Accounts of Anglo-Saxons describing the Vikings who attacked and ultimately settled in England suggest the Vikings might be considered to be 'clean-freaks', because they would bathe once a week. This was at a time when an Anglo-Saxon might only bath once or twice a year.
Advertisement. The Viking reputation for being well-groomed comes from Christian accounts condemning such behavior as vain posturing. Vikings were Scandinavians (though not all Scandinavians were Vikings), and their emphasis on being well-groomed and dressed reflected the value of the larger culture.
They took cattle, money and food. It's likely they carried off women, too, he says. "They'd burn down settlements and leave a trail of destruction." It was unprovoked aggression. And unlike most armies, they came by sea, their narrow-bottomed longships allowing them to travel up rivers and take settlements by surprise.
The purpose of the Vikings' violence was to acquire wealth, which fed into the political economy of northern Europe, notably in the form of gift-giving. Viking warriors were motivated by a warrior ideology of violence that praised bravery, toughness, and loyalty.
The Vikings loved their children, and when they weren't exploring, travelling, farming, raiding or invading faraway shores, they dedicated much of their lives to raising strong children who would do them proud.
The Viking reputation as bloodthirsty conquerors has endured for more than a millennium but new research shows that some Norsemen approached the British islands with more than a little trepidation.
Archaeological findings show that the Vikings had everything required of a terrible foe. Their axes, swords, spears, bows and arrows, shields, and armour were equal to the weapons and armours of continental Europe and Britain – and often of the highest quality available at the time.
As this chart shows, 50% of adult men died between 21 and 30 years of age and this may be because of warfare and the generally turbulent times. For women, the risks were in pregnancy and childbirth and 35% of them did not survive beyond 30 years.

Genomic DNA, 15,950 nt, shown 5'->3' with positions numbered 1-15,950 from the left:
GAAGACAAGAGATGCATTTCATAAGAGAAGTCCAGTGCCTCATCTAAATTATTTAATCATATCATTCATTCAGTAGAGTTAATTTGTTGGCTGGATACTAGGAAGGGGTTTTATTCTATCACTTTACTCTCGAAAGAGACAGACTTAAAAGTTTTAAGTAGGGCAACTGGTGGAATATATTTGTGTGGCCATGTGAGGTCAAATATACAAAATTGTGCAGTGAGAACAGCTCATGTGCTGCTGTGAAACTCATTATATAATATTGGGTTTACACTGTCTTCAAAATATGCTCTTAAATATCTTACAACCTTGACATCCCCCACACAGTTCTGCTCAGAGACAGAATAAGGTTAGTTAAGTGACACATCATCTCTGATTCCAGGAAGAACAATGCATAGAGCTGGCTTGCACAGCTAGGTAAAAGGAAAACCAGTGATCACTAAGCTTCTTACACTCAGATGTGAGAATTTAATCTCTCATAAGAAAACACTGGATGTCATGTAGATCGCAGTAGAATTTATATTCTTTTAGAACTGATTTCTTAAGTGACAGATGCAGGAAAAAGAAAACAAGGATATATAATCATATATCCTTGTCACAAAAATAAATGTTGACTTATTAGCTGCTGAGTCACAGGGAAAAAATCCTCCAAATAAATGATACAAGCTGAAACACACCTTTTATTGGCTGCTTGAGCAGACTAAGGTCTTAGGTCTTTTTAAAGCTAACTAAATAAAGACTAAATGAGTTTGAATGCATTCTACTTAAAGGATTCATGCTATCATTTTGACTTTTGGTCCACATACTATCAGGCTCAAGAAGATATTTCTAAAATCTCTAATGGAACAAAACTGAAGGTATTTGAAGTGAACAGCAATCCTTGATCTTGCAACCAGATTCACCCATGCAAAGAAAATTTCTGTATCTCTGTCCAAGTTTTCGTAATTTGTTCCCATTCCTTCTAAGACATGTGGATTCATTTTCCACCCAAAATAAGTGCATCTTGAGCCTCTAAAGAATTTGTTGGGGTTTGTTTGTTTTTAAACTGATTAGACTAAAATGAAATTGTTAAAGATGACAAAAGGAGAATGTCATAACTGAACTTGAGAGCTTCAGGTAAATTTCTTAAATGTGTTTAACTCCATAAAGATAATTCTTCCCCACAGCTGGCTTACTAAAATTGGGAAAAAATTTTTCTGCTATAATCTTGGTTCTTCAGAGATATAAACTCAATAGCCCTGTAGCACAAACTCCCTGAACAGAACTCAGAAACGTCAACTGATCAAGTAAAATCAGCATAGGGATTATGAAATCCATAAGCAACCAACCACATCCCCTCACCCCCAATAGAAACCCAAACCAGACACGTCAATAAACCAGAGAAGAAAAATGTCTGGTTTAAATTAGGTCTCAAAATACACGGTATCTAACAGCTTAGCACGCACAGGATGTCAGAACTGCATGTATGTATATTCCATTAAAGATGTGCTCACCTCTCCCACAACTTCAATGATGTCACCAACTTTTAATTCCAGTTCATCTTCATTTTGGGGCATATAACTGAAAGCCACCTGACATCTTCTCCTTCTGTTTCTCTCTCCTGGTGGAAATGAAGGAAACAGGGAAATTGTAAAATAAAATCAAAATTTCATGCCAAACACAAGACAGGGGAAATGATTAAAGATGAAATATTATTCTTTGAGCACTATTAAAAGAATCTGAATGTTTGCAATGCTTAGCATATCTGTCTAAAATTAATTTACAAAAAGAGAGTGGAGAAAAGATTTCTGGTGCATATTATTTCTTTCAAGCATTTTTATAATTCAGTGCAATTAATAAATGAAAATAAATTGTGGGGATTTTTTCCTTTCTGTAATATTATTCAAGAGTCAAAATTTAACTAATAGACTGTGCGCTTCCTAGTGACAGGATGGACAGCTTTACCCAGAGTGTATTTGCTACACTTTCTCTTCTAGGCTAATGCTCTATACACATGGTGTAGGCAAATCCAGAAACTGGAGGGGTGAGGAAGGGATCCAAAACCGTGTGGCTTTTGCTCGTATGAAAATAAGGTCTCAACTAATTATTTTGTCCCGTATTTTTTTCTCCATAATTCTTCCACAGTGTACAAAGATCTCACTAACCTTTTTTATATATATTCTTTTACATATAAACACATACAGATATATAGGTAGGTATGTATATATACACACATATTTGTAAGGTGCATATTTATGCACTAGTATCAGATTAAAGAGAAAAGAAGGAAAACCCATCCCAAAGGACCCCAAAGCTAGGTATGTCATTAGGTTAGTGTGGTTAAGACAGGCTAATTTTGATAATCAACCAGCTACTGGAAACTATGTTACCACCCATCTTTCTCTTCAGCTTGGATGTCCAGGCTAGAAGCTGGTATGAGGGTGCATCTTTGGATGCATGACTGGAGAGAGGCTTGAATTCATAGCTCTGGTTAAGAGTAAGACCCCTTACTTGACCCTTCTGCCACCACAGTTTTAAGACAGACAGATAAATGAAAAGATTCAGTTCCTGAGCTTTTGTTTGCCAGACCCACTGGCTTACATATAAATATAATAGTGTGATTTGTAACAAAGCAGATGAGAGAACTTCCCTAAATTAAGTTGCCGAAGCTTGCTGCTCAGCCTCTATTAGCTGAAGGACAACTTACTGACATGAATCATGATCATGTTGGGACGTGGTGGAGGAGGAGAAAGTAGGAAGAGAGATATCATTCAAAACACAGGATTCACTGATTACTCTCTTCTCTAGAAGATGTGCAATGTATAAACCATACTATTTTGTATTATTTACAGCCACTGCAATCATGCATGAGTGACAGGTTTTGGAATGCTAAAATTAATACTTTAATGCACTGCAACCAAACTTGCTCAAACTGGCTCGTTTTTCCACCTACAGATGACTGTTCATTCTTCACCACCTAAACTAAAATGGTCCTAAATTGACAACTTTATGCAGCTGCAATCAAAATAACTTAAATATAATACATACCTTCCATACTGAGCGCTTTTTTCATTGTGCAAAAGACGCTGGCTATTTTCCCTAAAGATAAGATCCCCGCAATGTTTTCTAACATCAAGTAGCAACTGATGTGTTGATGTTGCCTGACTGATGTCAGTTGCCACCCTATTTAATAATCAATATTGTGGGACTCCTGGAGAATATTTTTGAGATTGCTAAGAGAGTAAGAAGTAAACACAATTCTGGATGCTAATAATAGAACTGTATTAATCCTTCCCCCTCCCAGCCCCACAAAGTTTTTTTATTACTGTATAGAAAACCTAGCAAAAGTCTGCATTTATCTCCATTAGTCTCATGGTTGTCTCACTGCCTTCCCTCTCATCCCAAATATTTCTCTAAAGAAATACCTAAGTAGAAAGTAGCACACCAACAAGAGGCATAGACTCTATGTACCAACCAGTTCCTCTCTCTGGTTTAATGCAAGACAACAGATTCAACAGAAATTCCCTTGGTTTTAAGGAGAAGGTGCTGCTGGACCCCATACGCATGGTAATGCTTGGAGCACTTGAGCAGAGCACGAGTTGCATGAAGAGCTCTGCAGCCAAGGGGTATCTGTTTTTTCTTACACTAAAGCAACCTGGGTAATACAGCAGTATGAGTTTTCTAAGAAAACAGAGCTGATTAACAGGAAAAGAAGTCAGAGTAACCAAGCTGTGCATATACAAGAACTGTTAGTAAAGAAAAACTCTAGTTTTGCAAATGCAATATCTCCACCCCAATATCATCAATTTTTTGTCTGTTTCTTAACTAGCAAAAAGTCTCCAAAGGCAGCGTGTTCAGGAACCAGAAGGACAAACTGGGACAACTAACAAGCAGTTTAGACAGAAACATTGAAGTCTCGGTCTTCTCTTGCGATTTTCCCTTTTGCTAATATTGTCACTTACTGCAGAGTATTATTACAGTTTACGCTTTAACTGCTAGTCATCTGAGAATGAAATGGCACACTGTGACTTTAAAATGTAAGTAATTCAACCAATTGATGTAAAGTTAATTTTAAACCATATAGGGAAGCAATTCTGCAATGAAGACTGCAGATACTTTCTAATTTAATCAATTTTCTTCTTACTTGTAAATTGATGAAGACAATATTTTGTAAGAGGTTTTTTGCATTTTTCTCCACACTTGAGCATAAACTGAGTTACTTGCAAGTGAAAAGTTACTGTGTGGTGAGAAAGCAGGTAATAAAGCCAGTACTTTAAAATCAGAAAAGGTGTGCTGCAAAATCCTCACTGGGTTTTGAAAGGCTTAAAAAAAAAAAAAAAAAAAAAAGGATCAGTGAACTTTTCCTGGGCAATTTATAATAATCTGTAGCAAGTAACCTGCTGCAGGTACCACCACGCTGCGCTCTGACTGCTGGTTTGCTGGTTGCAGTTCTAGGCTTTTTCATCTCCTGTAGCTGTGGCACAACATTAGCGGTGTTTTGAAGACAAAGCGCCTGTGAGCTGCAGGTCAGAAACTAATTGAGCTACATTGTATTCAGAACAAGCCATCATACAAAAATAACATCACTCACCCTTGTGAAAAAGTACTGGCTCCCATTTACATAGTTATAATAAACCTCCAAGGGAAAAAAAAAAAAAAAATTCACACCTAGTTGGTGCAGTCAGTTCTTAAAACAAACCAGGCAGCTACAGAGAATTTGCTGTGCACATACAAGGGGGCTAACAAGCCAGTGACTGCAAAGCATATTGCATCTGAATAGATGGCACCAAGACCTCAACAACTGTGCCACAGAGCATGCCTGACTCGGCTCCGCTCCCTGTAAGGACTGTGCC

Slaves were seen as “cattle”, or as advanced domestic animals, who typically lived in the darkest end of the longhouse with the other domestic animals. If slaves did not behave properly then they were beaten. An owner could punish his slaves as much as he wanted.
Vikings were extremely clean and regularly bathed and groomed themselves. They were known to bathe weekly, which was more frequently than most people, particularly Europeans, at the time. Their grooming tools were often made of animal bones and included items such as combs, razors, and ear cleaners.
The research showed that caries was almost non-existent, but the subjects had lost about ten percent of their teeth before death. The remaining teeth showed signs of extreme wear from the mostly unprocessed and coarse diet.
The bras were often made of metal and until now scientists had thought they were used as collar-bone protection. But it is now clear these pads were worn much further down by female Vikings, according to the work in Birka, Sweden's oldest Viking centre.
Vikings were known for their excellent hygiene.
Vikings also bathed at least once a week—much more frequently than other Europeans of their day—and enjoyed dips in natural hot springs.
Many Vikings used picks to clean the gaps between their teeth, and some historian believes they may have also used fibrous hazel twigs and similar tools as a kind of brush. The Viking skeletons discovered over the decades have usually had relatively strong teeth too.
“From picture sources we know that the Vikings had well-groomed beards and hair. The men had long fringes and short hair on the back of the head," she says, adding that the beard could be short or long, but it was always well-groomed. Further down on the neck, the skin was shaved.
A damaged skull believed to be that of a Viking indicates the ancient Nordic seafarers and plunderers carried the sexually transmitted disease syphilis as they raped and pillaged Europe, authorities say.
Viking women married young—as early as 12 years old. By the age of 20, virtually all men and women were married.
In the Viking Age children's lives were not differentiated from those of adults like they are today. Children were also put to work from a young age. They were part of the family and had to help with the daily tasks. Children helped their parents with indoor tasks, such as looking after the fireplace or making food.
"The examination of skeletons from different localities in Scandinavia reveals that the average height of the Vikings was a little less than that of today: men were about 5 ft 7-3/4 in. tall and women 5 ft 2-1/2 in.
Vikings had a varied and rich diet of wild and domestic meats, fruits, crops, poultry, fish, and other food they could grow, harvest, or hunt. Therefore, it is not surprising that their diet was much better and more varied than in other parts of medieval Europe.
Skeletons show that arthritis of the back, hands and knees plagued ordinary Viking farmers. Many Vikings also suffered from tooth problems. More than a quarter of the population had holes in their teeth. Finds of crania show that most Vikings had several teeth missing.
Ahmad Ibn Fadlan, an Arab lawyer and diplomat from Baghdad who encountered the men of Scandinavia in his travels, wrote that Vikings treated their female chattel as sex slaves. If a slave died, he added, “they leave him there as food for the dogs and the birds.”
The legendary Viking warriors known as berserkers were renowned for their ferocity in battle, purportedly fighting in a trancelike state of blind rage (berserkergang), howling like wild animals, biting their shields, and often unable to distinguish between friend and foe in the heat of battle.